A "Before Facebook" Rant

It seems every time I get on Facebook, I see something that annoys the daylights out of me.  There are a couple of things that the top of my Facebook pet peeve list (in addition to the obvious things like the inability to spell, failure to utilize proper punctuation, refusal to capitalize, using the wrong homonym, etc.), one of which I’m not sharing today, and the other of which… well, here goes.
Before I go there, though, let me preface this post with the following: I understand this post may not go over well with some people.  I also realize there may be more folks out there who share my perspective than I would have imagined.  My intention is not to offend anyone, but again, this is my blog, and if I can’t post MY opinion here, well, where can I post it?
Now…
How in the world did people wish their children a happy birthday prior to Facebook or other social media.  I mean, I know they sell those things called “cards” in stores, and I know it’s possible to have a message spelled out on top of a cake, a cookie, or via skywriter, but really?  I’m not sure those options do an adequate job of torturing other folks with tales of how many hours of labor they endured, how many weeks premature the child was, how wonderful/quirky/smart/funny/big-hearted/sweet/loving/special their child is, etc. 
I’m sure there are some who will say I just don’t get it because I don’t have kids.  Fine.  Maybe that’s it.  Or maybe it’s that I don’t understand what appears to me to be a game of trying to one-up the birthday wish posted by one’s Facebook “frenemy” last week.  It’s like a competition to see who can post the most ooshy-gooshy over-the-top birthday wish.  And when it’s to a young child who (hopefully) doesn’t have a Facebook page, or a really young child who can’t even read, for crying out loud, it drives me bonkers because the birthday wish is obviously not being posted for the edification of the birthday boy or girl; it is being posted for the edification of the parent.

I understand most people seem to think their kid is the cutest/smartest/greatest/funniest.  If you don’t believe it, watch an episode of Toddlers & Tiaras; those mothers all think they have beautiful children.  (Side rant: Let me let you in on a little secret: All children are NOT pretty.  Some kids are just plain ugly.  It’s an unfortunate trick of genetics.  It happens.  And dressing that unfortunate-looking child up in a sparkly thousand dollar dress does not make that child more attractive.  There.  I said it.  Live with it.  You know I’m right.)  So is the fact someone managed to come up with some creative (or utterly NON-creative) way of telling us that she was in the hospital giving birth “x” number of years ago today supposed to win praise and accolades, or result in the delivery of flowers and balloons?  All I have to say is better her than me.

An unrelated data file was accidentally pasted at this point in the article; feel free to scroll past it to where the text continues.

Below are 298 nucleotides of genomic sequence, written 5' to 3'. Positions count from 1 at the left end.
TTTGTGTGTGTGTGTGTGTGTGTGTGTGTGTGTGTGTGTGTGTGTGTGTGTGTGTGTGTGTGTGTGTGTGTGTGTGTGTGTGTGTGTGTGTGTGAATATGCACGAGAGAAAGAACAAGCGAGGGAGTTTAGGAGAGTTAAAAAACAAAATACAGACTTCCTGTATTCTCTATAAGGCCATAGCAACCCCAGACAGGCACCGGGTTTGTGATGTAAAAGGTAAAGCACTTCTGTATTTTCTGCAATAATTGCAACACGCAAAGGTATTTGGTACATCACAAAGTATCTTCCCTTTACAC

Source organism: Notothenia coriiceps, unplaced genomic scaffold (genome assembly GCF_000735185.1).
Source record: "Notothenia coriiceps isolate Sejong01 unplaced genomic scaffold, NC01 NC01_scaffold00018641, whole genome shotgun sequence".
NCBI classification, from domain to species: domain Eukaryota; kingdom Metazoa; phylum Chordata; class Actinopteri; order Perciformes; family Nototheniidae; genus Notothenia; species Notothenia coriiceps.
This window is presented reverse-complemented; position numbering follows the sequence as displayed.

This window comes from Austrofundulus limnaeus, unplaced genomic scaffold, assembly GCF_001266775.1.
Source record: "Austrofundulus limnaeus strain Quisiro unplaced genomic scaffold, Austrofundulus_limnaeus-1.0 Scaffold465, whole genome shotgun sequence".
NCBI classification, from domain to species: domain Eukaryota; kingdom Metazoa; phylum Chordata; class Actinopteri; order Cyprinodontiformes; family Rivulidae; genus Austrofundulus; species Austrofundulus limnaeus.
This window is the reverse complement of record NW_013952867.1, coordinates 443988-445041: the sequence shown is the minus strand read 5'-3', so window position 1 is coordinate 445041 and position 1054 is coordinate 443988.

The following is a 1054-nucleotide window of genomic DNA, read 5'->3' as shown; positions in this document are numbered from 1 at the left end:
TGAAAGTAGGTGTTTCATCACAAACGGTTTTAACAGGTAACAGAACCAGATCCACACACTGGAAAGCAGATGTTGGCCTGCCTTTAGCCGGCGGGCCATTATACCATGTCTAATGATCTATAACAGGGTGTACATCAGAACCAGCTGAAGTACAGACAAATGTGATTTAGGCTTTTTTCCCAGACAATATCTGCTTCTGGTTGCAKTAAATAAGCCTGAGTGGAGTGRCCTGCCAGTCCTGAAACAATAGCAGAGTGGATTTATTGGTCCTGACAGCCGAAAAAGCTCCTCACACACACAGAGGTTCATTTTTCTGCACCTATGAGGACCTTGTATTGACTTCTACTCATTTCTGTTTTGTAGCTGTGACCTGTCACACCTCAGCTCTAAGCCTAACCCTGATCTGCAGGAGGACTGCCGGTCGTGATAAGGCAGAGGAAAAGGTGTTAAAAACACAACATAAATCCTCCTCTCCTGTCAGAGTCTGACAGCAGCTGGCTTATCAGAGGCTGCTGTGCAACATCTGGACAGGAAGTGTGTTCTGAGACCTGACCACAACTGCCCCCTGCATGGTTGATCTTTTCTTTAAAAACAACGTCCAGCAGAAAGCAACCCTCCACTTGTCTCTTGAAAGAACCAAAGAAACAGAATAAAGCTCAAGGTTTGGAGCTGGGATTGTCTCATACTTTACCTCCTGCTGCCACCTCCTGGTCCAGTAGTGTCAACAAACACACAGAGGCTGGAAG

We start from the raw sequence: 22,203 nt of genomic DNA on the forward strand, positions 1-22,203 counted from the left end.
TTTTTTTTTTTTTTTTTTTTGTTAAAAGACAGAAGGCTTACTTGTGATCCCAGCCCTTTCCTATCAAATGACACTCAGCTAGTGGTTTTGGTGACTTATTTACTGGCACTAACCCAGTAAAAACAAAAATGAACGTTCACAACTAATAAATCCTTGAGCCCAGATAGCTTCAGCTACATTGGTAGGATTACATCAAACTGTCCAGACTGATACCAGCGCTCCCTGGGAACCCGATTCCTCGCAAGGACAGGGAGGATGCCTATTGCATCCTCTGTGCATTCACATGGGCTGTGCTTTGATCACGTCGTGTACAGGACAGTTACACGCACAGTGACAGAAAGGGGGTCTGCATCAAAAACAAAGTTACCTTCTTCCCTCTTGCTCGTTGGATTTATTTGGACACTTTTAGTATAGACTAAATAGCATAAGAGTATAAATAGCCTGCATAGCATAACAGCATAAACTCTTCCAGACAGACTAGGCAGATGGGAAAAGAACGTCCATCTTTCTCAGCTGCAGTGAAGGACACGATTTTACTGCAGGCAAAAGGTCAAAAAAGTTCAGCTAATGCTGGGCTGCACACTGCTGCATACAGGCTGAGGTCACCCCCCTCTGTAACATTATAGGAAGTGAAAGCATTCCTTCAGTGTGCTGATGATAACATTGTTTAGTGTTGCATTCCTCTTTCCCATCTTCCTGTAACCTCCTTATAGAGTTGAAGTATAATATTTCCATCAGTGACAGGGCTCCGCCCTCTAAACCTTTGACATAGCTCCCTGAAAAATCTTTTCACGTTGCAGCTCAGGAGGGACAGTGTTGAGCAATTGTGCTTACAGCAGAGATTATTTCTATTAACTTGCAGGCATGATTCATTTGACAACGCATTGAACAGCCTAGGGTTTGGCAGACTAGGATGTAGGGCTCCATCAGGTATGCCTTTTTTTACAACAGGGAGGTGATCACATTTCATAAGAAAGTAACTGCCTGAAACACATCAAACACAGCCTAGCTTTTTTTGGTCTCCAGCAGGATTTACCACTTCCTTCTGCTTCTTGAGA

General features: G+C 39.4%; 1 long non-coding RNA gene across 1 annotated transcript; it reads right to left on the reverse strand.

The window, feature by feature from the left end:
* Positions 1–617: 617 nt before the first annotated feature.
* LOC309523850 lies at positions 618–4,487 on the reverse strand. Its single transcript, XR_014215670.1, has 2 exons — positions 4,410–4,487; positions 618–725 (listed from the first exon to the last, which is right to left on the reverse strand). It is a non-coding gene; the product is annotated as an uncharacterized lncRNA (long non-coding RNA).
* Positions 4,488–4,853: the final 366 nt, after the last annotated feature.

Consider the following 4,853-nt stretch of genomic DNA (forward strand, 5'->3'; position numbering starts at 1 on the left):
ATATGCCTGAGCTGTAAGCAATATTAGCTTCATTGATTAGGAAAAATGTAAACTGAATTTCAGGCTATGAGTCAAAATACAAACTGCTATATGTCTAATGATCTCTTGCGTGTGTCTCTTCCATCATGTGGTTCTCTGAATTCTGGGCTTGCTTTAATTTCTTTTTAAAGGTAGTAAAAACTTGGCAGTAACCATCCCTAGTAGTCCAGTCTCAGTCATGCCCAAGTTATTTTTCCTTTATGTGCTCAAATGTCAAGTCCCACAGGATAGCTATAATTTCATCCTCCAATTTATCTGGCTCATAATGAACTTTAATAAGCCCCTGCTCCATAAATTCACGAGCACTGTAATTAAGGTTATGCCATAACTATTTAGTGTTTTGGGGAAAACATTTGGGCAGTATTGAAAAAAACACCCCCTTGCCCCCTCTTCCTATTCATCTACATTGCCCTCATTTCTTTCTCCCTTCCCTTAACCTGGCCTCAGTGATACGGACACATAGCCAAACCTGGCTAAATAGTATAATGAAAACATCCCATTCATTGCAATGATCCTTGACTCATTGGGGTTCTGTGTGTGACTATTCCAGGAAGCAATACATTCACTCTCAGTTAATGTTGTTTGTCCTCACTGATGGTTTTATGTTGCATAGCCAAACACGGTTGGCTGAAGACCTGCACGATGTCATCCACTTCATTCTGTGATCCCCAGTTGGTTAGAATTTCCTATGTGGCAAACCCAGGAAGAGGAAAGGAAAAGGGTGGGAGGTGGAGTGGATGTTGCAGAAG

I would also like to point out that no one ever posts an honest happy birthday wish to the kid who has been nothing but trouble from the word “go”, who has cost them thousands in drug rehab and legal fees due to the little thug’s misdeeds that landed him/her in juvenile court, who wrecked your new when he/she snuck out and went joy-riding, or who is an all-around, surly, rude, ill-behaved little pain-in-the-ass whose eighteenth birthday cannot arrive soon enough.  No, no.  It’s always sunshine and lollipops when it’s time to wish little junior or juniorette a happy birthday on Facebook.
Really?  Just go buy your kid a card.  Or make one yourself.  Printers have come a long way since we were kids.  Go decorate a cake.  Hang a banner over the kitchen table, or let the kid eat his/her dinner on the special “birthday plate”.  But spare the rest of us.  Telling all of us that you wish your kid a happy birthday is not nearly as effective or important as telling your kid that you wish him/her a happy birthday. 

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